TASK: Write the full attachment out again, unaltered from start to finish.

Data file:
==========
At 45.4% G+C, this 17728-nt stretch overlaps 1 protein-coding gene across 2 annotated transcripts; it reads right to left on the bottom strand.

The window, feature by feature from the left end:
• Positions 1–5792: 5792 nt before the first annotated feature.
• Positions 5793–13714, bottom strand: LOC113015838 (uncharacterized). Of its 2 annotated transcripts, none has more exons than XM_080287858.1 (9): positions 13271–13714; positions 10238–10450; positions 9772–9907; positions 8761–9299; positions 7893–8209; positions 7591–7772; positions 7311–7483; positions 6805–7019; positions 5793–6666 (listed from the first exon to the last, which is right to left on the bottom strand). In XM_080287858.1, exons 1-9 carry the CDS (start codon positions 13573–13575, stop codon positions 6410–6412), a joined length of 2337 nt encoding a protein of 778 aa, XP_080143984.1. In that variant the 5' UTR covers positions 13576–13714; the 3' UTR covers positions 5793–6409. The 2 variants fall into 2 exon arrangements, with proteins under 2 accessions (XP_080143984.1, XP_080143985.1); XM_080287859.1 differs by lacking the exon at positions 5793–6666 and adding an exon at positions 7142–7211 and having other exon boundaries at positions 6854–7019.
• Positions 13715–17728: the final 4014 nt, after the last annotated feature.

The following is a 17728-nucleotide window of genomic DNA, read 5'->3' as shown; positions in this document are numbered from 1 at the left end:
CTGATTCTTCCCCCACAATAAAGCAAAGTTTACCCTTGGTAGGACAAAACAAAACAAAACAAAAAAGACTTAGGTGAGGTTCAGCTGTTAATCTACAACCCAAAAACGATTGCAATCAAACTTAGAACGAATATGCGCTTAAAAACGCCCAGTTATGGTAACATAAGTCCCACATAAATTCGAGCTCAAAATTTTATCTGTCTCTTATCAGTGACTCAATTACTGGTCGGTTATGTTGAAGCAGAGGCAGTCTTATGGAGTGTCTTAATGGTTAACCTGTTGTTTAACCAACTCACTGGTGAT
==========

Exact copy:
At 45.4% G+C, this 17728-nt stretch overlaps 1 protein-coding gene across 2 annotated transcripts; it reads right to left on the bottom strand.

The window, feature by feature from the left end:
• Positions 1–5792: 5792 nt before the first annotated feature.
• Positions 5793–13714, bottom strand: LOC113015838 (uncharacterized). Of its 2 annotated transcripts, none has more exons than XM_080287858.1 (9): positions 13271–13714; positions 10238–10450; positions 9772–9907; positions 8761–9299; positions 7893–8209; positions 7591–7772; positions 7311–7483; positions 6805–7019; positions 5793–6666 (listed from the first exon to the last, which is right to left on the bottom strand). In XM_080287858.1, exons 1-9 carry the CDS (start codon positions 13573–13575, stop codon positions 6410–6412), a joined length of 2337 nt encoding a protein of 778 aa, XP_080143984.1. In that variant the 5' UTR covers positions 13576–13714; the 3' UTR covers positions 5793–6409. The 2 variants fall into 2 exon arrangements, with proteins under 2 accessions (XP_080143984.1, XP_080143985.1); XM_080287859.1 differs by lacking the exon at positions 5793–6666 and adding an exon at positions 7142–7211 and having other exon boundaries at positions 6854–7019.
• Positions 13715–17728: the final 4014 nt, after the last annotated feature.

The following is a 17728-nucleotide window of genomic DNA, read 5'->3' as shown; positions in this document are numbered from 1 at the left end:
CTGATTCTTCCCCCACAATAAAGCAAAGTTTACCCTTGGTAGGACAAAACAAAACAAAACAAAAAAGACTTAGGTGAGGTTCAGCTGTTAATCTACAACCCAAAAACGATTGCAATCAAACTTAGAACGAATATGCGCTTAAAAACGCCCAGTTATGGTAACATAAGTCCCACATAAATTCGAGCTCAAAATTTTATCTGTCTCTTATCAGTGACTCAATTACTGGTCGGTTATGTTGAAGCAGAGGCAGTCTTATGGAGTGTCTTAATGGTTAACCTGTTGTTTAACCAACTCACTGGTGAT